Canadian uranium return completed

25 March 2011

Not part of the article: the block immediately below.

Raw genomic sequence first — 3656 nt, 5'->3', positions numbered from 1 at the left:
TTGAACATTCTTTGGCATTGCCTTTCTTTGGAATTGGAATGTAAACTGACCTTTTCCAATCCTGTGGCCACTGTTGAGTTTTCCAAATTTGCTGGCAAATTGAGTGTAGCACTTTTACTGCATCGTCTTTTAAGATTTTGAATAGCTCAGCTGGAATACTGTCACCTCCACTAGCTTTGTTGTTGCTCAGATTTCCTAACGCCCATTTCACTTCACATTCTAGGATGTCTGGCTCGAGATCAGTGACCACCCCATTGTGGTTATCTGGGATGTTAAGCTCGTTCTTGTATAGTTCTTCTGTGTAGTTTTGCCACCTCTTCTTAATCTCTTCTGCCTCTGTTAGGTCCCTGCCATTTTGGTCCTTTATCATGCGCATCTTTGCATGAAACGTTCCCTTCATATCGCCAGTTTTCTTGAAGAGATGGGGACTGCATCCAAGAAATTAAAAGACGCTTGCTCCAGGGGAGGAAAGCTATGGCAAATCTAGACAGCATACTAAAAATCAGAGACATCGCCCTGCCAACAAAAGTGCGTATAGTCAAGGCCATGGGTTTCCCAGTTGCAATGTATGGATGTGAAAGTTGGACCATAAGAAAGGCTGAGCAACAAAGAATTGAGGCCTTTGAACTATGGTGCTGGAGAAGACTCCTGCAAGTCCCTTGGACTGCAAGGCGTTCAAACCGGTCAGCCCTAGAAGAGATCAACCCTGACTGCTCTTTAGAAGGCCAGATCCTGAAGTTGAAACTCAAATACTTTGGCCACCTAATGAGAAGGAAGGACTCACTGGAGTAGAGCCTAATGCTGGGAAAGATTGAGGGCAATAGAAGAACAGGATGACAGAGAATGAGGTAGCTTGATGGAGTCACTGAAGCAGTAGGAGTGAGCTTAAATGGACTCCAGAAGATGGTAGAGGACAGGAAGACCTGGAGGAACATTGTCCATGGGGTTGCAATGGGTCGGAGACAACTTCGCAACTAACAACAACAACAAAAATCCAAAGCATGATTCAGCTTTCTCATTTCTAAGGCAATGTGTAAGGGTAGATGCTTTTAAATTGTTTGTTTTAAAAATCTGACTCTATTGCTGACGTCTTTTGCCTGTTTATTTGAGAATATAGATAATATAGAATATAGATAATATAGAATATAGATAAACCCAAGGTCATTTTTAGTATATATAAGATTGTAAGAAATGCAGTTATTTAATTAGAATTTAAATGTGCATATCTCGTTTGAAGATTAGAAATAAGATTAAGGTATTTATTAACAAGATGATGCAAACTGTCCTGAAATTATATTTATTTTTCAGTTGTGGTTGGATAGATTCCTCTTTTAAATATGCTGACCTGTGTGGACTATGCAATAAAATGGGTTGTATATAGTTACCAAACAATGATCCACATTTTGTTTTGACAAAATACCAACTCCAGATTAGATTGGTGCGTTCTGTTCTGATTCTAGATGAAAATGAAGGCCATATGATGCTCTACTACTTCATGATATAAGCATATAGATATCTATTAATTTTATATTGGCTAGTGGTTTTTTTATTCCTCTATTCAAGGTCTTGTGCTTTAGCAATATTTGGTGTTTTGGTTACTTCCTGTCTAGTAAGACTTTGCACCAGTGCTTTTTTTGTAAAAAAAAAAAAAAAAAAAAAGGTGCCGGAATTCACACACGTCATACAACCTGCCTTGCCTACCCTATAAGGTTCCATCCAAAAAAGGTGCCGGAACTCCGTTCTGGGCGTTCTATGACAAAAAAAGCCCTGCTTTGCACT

All of the sea containers from a shipment of uranium concentrate that encountered problems en route from Canada to China have been safely removed from the ship and are now back at the Key Lake uranium mill in Saskatchewan, Cameco has announced. The ship carrying the yellowcake, the Altona, encountered severe weather conditions while crossing the Pacific in late December 2010 which caused some sea containers to shift and some of the drums to open. The ship returned to port in British Columbia at Cameco's recommendation, and a remediation plan to remove all the containers and uranium was approved by the Canadian Nuclear Safety Commission in February. All of the uranium had remained within the ship's hold, with no hazard to the ship's crew or the environment. Uranium concentrate, often referred to as yellowcake, is extremely stable with low radioactivity and can be handled in a similar way to other toxic heavy metals such as lead. Each container was inspected on removal from the hold then wrapped in an overpack before trucking to Key Lake, where recovered uranium will be processed if necessary to ensure purity before returning to the nuclear fuel cycle. Investigations are continuing into why the containers shifted in the first such incident to occur in over 20 years of sea shipments of uranium by the company.

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